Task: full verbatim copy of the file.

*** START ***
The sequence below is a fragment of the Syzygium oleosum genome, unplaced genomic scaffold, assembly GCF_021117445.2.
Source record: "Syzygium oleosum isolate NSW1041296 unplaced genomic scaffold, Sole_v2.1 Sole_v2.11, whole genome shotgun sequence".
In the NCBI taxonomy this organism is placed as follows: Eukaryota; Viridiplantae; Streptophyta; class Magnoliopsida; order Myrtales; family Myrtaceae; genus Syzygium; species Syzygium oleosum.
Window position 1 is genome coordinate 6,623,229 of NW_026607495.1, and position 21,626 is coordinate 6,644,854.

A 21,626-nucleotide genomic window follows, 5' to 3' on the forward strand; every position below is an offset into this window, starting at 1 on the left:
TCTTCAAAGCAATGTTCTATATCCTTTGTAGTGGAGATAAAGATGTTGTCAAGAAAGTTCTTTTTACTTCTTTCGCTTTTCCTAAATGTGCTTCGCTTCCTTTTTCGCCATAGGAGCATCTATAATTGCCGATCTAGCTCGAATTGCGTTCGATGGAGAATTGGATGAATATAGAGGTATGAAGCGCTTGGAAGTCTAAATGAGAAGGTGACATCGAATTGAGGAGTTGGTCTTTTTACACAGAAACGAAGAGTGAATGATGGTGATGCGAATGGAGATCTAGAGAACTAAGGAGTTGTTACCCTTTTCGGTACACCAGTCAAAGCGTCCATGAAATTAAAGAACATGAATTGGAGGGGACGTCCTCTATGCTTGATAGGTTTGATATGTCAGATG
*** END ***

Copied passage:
The sequence below is a fragment of the Syzygium oleosum genome, unplaced genomic scaffold, assembly GCF_021117445.2.
Source record: "Syzygium oleosum isolate NSW1041296 unplaced genomic scaffold, Sole_v2.1 Sole_v2.11, whole genome shotgun sequence".
In the NCBI taxonomy this organism is placed as follows: Eukaryota; Viridiplantae; Streptophyta; class Magnoliopsida; order Myrtales; family Myrtaceae; genus Syzygium; species Syzygium oleosum.
Window position 1 is genome coordinate 6,623,229 of NW_026607495.1, and position 21,626 is coordinate 6,644,854.

A 21,626-nucleotide genomic window follows, 5' to 3' on the forward strand; every position below is an offset into this window, starting at 1 on the left:
TCTTCAAAGCAATGTTCTATATCCTTTGTAGTGGAGATAAAGATGTTGTCAAGAAAGTTCTTTTTACTTCTTTCGCTTTTCCTAAATGTGCTTCGCTTCCTTTTTCGCCATAGGAGCATCTATAATTGCCGATCTAGCTCGAATTGCGTTCGATGGAGAATTGGATGAATATAGAGGTATGAAGCGCTTGGAAGTCTAAATGAGAAGGTGACATCGAATTGAGGAGTTGGTCTTTTTACACAGAAACGAAGAGTGAATGATGGTGATGCGAATGGAGATCTAGAGAACTAAGGAGTTGTTACCCTTTTCGGTACACCAGTCAAAGCGTCCATGAAATTAAAGAACATGAATTGGAGGGGACGTCCTCTATGCTTGATAGGTTTGATATGTCAGATG